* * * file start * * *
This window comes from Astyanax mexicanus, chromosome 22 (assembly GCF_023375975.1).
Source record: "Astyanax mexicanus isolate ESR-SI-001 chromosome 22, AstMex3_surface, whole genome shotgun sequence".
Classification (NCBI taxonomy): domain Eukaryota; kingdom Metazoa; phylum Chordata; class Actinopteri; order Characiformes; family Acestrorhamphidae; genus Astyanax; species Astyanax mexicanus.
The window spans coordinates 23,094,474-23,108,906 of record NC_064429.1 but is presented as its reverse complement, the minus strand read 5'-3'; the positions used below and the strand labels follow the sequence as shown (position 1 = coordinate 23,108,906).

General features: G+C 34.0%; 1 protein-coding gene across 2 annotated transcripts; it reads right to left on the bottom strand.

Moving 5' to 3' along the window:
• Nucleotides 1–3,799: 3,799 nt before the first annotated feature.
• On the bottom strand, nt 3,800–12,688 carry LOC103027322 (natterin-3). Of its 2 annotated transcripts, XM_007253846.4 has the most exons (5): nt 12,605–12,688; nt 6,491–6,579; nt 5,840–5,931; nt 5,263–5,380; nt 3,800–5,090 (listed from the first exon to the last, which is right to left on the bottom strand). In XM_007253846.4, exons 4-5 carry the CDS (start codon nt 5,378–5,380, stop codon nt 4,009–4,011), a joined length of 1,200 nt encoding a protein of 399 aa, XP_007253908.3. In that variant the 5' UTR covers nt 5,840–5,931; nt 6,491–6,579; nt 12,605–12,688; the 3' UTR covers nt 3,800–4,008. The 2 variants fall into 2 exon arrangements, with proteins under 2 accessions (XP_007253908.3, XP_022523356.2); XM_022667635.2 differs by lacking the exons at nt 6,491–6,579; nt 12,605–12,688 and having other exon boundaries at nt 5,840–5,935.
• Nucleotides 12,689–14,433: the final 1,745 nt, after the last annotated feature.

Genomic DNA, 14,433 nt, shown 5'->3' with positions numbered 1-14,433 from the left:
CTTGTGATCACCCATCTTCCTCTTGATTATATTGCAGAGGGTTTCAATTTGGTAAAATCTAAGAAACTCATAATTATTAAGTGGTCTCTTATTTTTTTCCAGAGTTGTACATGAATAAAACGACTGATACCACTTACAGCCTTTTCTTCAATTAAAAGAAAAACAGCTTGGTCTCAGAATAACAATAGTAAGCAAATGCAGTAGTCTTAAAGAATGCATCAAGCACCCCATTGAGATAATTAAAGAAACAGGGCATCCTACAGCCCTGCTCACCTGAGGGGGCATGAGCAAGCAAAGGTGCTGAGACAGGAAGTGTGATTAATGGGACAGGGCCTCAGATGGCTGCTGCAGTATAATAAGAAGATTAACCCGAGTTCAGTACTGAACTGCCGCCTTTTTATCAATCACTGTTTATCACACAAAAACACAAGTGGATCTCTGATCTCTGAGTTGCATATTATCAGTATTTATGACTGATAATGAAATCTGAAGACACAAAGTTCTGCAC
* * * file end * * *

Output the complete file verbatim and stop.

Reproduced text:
This window comes from Astyanax mexicanus, chromosome 22 (assembly GCF_023375975.1).
Source record: "Astyanax mexicanus isolate ESR-SI-001 chromosome 22, AstMex3_surface, whole genome shotgun sequence".
Classification (NCBI taxonomy): domain Eukaryota; kingdom Metazoa; phylum Chordata; class Actinopteri; order Characiformes; family Acestrorhamphidae; genus Astyanax; species Astyanax mexicanus.
The window spans coordinates 23,094,474-23,108,906 of record NC_064429.1 but is presented as its reverse complement, the minus strand read 5'-3'; the positions used below and the strand labels follow the sequence as shown (position 1 = coordinate 23,108,906).

General features: G+C 34.0%; 1 protein-coding gene across 2 annotated transcripts; it reads right to left on the bottom strand.

Moving 5' to 3' along the window:
• Nucleotides 1–3,799: 3,799 nt before the first annotated feature.
• On the bottom strand, nt 3,800–12,688 carry LOC103027322 (natterin-3). Of its 2 annotated transcripts, XM_007253846.4 has the most exons (5): nt 12,605–12,688; nt 6,491–6,579; nt 5,840–5,931; nt 5,263–5,380; nt 3,800–5,090 (listed from the first exon to the last, which is right to left on the bottom strand). In XM_007253846.4, exons 4-5 carry the CDS (start codon nt 5,378–5,380, stop codon nt 4,009–4,011), a joined length of 1,200 nt encoding a protein of 399 aa, XP_007253908.3. In that variant the 5' UTR covers nt 5,840–5,931; nt 6,491–6,579; nt 12,605–12,688; the 3' UTR covers nt 3,800–4,008. The 2 variants fall into 2 exon arrangements, with proteins under 2 accessions (XP_007253908.3, XP_022523356.2); XM_022667635.2 differs by lacking the exons at nt 6,491–6,579; nt 12,605–12,688 and having other exon boundaries at nt 5,840–5,935.
• Nucleotides 12,689–14,433: the final 1,745 nt, after the last annotated feature.

Genomic DNA, 14,433 nt, shown 5'->3' with positions numbered 1-14,433 from the left:
CTTGTGATCACCCATCTTCCTCTTGATTATATTGCAGAGGGTTTCAATTTGGTAAAATCTAAGAAACTCATAATTATTAAGTGGTCTCTTATTTTTTTCCAGAGTTGTACATGAATAAAACGACTGATACCACTTACAGCCTTTTCTTCAATTAAAAGAAAAACAGCTTGGTCTCAGAATAACAATAGTAAGCAAATGCAGTAGTCTTAAAGAATGCATCAAGCACCCCATTGAGATAATTAAAGAAACAGGGCATCCTACAGCCCTGCTCACCTGAGGGGGCATGAGCAAGCAAAGGTGCTGAGACAGGAAGTGTGATTAATGGGACAGGGCCTCAGATGGCTGCTGCAGTATAATAAGAAGATTAACCCGAGTTCAGTACTGAACTGCCGCCTTTTTATCAATCACTGTTTATCACACAAAAACACAAGTGGATCTCTGATCTCTGAGTTGCATATTATCAGTATTTATGACTGATAATGAAATCTGAAGACACAAAGTTCTGCAC